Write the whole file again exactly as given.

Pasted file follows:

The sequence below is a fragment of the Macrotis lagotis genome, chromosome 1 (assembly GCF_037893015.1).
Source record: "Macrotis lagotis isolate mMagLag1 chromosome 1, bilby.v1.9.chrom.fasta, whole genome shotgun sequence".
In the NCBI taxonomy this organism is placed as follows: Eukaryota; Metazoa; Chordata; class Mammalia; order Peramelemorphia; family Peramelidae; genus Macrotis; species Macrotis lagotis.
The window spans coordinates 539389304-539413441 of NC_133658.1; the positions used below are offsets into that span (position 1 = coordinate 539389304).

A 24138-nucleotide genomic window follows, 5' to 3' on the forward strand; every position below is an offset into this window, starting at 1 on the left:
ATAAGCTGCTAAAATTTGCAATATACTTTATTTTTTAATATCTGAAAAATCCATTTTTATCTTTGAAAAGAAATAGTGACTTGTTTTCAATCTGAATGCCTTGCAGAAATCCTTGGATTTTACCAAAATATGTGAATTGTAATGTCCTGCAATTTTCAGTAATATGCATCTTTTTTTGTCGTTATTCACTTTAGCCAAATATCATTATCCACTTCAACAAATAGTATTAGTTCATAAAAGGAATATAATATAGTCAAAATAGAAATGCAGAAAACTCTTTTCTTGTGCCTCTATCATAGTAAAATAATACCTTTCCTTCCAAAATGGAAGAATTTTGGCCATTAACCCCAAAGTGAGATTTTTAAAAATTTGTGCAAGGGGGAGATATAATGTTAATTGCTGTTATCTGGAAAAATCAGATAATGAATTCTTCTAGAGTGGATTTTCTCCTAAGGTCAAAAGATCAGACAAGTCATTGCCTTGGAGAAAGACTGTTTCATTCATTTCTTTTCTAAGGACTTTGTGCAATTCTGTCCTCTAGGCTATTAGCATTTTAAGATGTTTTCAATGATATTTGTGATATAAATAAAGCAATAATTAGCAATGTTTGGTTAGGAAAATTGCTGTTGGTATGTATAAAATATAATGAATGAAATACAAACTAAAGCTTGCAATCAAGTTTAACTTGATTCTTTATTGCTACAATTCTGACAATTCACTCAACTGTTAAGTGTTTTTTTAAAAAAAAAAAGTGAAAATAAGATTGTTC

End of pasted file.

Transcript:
The sequence below is a fragment of the Macrotis lagotis genome, chromosome 1 (assembly GCF_037893015.1).
Source record: "Macrotis lagotis isolate mMagLag1 chromosome 1, bilby.v1.9.chrom.fasta, whole genome shotgun sequence".
In the NCBI taxonomy this organism is placed as follows: Eukaryota; Metazoa; Chordata; class Mammalia; order Peramelemorphia; family Peramelidae; genus Macrotis; species Macrotis lagotis.
The window spans coordinates 539389304-539413441 of NC_133658.1; the positions used below are offsets into that span (position 1 = coordinate 539389304).

A 24138-nucleotide genomic window follows, 5' to 3' on the forward strand; every position below is an offset into this window, starting at 1 on the left:
ATAAGCTGCTAAAATTTGCAATATACTTTATTTTTTAATATCTGAAAAATCCATTTTTATCTTTGAAAAGAAATAGTGACTTGTTTTCAATCTGAATGCCTTGCAGAAATCCTTGGATTTTACCAAAATATGTGAATTGTAATGTCCTGCAATTTTCAGTAATATGCATCTTTTTTTGTCGTTATTCACTTTAGCCAAATATCATTATCCACTTCAACAAATAGTATTAGTTCATAAAAGGAATATAATATAGTCAAAATAGAAATGCAGAAAACTCTTTTCTTGTGCCTCTATCATAGTAAAATAATACCTTTCCTTCCAAAATGGAAGAATTTTGGCCATTAACCCCAAAGTGAGATTTTTAAAAATTTGTGCAAGGGGGAGATATAATGTTAATTGCTGTTATCTGGAAAAATCAGATAATGAATTCTTCTAGAGTGGATTTTCTCCTAAGGTCAAAAGATCAGACAAGTCATTGCCTTGGAGAAAGACTGTTTCATTCATTTCTTTTCTAAGGACTTTGTGCAATTCTGTCCTCTAGGCTATTAGCATTTTAAGATGTTTTCAATGATATTTGTGATATAAATAAAGCAATAATTAGCAATGTTTGGTTAGGAAAATTGCTGTTGGTATGTATAAAATATAATGAATGAAATACAAACTAAAGCTTGCAATCAAGTTTAACTTGATTCTTTATTGCTACAATTCTGACAATTCACTCAACTGTTAAGTGTTTTTTTAAAAAAAAAAAGTGAAAATAAGATTGTTC